The inability to see straight is not the sort of failing that can be restricted to one dimension. If you can’t grasp reality due to ideological blinkers or historical ignorance, you are going to end up in trouble both at home and abroad – not just one place, but both. And, the more weaponized you are, both as a state and as a citizen, the greater the potential for disaster. In the end the United States cannot stop killing civilians abroad unless it finds the wisdom to stop killing its own citizens at home – and vice versa. That is the U.S. conundrum, whether America’s 320 million citizens realize it or not.

Lawrence Davidson is a retired professor of history from West Chester University in West Chester PA. His academic research focused on the history of American foreign relations with the Middle East. He taught courses in Middle East history, the history of science and modern European intellectual history. http://www.tothepointanalyses.com

Has the Jewish Lobby Destroyed Americans’ First Amendment Rights?

NOVANEWS

Has the Israel Lobby Destroyed Americans’ First Amendment Rights?

The Israel Lobby has shown its power over Americans’ perceptions and ability to exercise free speech via its influence in media, entertainment and ability to block university tenure appointments, such as those of Norman Finkelstein and Steven Salaita. Indeed, the power of the Israel Lobby is today so widely recognized and feared that editors, producers, and tenure committees anticipate the lobby’s objections in advance and avoid writers, subjects, and professors judged unacceptable to the lobby.

The latest example is The American Conservative’s firing of former CIA case officer Philip Giraldi.  Giraldi wrote an article for the Unz Review about Israel’s influence over American foreign policy in the Middle East.  The article didn’t say anything that the Israeli newspaper Haaretz hadn’t said already. The editor of The American Conservative, where Giraldi had been a contributor for a decade and a half, was terrified that the magazine was associated with a critic of Israel and quickly terminated the relationship. Such abject cowardice as the editor of The American Conservative showed is a true measure of the power of the Israel Lobby.

Many seasoned experts believe that without the influence of the Israel Lobby, particularly as exerted by the Jewish Neoconservatives, the United States would not have been at war in the Middle East and North Africa for the last 16 years. These wars have done nothing for the US but harm, and they have cost taxpayers trillions of dollars and caused extensive death and destruction in seven countries and a massive refugee flow into Europe.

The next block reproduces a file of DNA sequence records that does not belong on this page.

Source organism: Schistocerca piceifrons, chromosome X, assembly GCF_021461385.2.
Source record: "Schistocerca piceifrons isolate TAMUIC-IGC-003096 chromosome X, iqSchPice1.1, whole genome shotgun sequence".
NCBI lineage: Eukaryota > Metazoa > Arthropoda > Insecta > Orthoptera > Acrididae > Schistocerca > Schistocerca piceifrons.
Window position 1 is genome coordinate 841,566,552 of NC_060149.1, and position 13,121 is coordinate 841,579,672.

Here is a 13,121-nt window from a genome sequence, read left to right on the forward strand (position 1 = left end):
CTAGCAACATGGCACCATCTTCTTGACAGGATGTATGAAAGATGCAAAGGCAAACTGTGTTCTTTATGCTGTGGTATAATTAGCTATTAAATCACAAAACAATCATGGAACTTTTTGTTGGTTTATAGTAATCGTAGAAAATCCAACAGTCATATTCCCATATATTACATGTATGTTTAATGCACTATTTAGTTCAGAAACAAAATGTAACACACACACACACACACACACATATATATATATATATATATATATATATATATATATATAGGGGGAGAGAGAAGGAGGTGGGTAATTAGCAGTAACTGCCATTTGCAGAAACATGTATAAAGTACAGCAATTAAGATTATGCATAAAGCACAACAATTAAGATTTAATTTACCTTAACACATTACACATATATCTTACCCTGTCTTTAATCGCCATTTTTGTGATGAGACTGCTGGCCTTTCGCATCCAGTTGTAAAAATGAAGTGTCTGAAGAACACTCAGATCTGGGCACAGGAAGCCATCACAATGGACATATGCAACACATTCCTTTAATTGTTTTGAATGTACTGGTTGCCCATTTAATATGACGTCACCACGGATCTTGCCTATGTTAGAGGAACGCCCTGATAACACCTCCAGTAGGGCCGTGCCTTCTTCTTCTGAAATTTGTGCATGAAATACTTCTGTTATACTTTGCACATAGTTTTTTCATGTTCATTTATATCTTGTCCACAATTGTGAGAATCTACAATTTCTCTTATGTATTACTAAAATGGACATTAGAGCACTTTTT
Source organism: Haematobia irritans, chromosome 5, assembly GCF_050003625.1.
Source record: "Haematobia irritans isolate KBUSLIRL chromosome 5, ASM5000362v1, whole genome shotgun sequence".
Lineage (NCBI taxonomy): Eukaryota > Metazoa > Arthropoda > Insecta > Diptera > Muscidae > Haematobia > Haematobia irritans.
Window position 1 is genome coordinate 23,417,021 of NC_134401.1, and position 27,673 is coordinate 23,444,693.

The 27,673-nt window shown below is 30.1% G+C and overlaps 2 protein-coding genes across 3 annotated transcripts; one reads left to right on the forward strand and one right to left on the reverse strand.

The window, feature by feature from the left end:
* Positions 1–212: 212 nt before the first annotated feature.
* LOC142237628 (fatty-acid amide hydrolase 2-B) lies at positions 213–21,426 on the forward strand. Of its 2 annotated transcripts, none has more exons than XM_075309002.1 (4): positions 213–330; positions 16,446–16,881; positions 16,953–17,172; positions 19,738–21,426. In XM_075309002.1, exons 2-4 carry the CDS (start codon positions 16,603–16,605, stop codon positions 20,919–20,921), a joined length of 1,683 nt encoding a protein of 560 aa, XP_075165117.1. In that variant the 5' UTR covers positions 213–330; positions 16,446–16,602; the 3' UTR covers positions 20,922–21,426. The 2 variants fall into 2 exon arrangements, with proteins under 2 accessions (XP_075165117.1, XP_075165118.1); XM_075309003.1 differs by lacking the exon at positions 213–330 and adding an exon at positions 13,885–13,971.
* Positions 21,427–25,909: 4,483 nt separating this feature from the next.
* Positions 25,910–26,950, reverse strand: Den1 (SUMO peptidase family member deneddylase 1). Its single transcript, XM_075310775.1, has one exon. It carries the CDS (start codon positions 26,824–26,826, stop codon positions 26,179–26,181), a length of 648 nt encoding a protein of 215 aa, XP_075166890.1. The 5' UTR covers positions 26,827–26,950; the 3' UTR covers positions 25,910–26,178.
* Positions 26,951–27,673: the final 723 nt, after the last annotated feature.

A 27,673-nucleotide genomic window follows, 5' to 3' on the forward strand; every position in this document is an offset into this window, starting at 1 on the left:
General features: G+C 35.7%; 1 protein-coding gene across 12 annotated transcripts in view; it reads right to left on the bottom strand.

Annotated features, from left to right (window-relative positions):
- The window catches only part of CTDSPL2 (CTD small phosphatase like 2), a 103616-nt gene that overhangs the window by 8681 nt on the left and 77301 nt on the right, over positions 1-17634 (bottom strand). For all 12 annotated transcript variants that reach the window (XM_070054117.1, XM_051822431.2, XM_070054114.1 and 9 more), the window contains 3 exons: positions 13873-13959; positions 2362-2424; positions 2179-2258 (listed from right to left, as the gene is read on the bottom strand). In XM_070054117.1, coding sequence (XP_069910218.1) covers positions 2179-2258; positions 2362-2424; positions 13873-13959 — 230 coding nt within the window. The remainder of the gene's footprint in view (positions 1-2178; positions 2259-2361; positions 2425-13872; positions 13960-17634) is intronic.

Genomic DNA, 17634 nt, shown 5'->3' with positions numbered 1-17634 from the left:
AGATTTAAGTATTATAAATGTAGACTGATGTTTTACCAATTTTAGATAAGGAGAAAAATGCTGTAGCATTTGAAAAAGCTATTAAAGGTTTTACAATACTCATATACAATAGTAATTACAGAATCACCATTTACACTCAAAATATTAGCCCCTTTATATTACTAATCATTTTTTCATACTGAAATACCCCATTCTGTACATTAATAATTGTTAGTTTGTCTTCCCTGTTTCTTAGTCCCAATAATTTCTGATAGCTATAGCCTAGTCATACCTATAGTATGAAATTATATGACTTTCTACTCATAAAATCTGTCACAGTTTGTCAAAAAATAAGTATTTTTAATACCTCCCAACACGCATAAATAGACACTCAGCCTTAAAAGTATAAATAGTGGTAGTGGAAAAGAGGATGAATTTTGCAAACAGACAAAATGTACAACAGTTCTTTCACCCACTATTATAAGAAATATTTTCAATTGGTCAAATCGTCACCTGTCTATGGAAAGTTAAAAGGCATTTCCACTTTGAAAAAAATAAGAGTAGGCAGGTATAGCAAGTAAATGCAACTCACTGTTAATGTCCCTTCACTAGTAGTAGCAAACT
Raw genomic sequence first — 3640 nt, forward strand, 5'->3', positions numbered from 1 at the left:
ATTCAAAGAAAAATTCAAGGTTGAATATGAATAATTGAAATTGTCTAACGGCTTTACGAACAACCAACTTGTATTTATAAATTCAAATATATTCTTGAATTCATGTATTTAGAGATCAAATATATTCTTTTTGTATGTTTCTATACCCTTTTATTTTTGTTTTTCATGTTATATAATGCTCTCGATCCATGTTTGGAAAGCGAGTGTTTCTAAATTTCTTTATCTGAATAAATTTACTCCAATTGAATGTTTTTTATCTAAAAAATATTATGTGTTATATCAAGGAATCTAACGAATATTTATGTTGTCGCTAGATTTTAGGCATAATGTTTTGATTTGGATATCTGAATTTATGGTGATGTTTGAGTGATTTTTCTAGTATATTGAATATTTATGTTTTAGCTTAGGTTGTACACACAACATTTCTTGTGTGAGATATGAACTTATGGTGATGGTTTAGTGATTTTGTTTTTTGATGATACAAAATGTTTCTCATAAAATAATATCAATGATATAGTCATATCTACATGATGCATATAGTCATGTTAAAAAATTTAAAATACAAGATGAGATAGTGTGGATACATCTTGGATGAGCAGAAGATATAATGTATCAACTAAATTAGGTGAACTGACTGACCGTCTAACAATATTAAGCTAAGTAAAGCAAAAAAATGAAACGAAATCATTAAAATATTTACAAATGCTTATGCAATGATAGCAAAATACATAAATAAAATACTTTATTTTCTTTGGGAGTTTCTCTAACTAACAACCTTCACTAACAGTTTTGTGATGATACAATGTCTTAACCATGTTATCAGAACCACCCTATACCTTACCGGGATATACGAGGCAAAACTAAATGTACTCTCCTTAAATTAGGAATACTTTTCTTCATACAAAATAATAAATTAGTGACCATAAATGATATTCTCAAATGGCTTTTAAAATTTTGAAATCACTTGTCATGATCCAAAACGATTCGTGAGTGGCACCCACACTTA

For a superpower such as the United States not to be in control of its own foreign policy is a serious matter. Giraldi is correct and patriotic to raise this concern. Giraldi makes sensible recommendations for correcting Washington’s lack of control over its own policy. But instead of analysis and debate the result is Giraldi’s punishment by an editor of a conservative publication anticipating the Israel Lobby’s wishes.

Americans should think about the fact that Israel is the only country on earth that it is impermissible to criticize. Anyone who criticizes Israeli policy, especially toward the Palestinians, or remarks on Israel’s influence, is branded an “anti-Semite.” Even mild critics who are trying to steer Israel away from making mistakes, such as former President Jimmy Carter, are branded “anti-Semites.”  

The Israel Lobby’s purpose in labeling a critic an “anti-Semite” is to discredit the criticism as an expression of dislike or hatred of Jews. In other words, the criticism is presented as merely an expression of the person’s aversion to Jewishness. A persistent critic is likely to be charged with trying to incite a new holocaust.  

It is possible to criticize the policy of Germany, France, Spain, UK, Italy, Brazil, Mexico, Russia, China, Iran, the US, indeed, every other country without being called anti-German, Anti-French, Anti-British, Anti-American, etc., although US policy in the Middle East is so closely aligned with Israel’s that the Israel Lobby regards critics of US Middle East policy as hostile to Israel. Despite the failures of US policy, it is getting more and more difficult to criticize it without the risk of being branded “unpatriotic,” and possibly even a “Muslim sympathizer” and “anti-Semite.”

Screengrab: Trump speaks before the American Israel Public Affairs Committee (Source: The American Conservative)

The power of the Israel Lobby is seen in many places. For example, the US Congress demands that RT, a news service, register as a Russian agent, but AIPAC, before whom every year the US Congress pays its homage and submission, does not have to register as an Israeli agent.

The many anomalies in the Israel Lobby’s power pass unremarked. For example, the Anti-Defamation League (ADL) defines criticism of Israeli policies as defamation and brands critics “anti-Semites.” In other words, the ADL itself is set up in the business of defamation or name-calling. The incongruity of an organization created to oppose defamation engaging in defamation as its sole purpose passes unremarked.

Israel is very proud of its power over the United States. Israeli political leaders have a history of bragging about their power over America. But if an American complains about it, he is a Jew-hater. The only safe way for an American to call attention to the power Israel has over the US is to brag about it. It is OK to acknowledge Israel’s power if you put it in a good light, but not if you complain about it.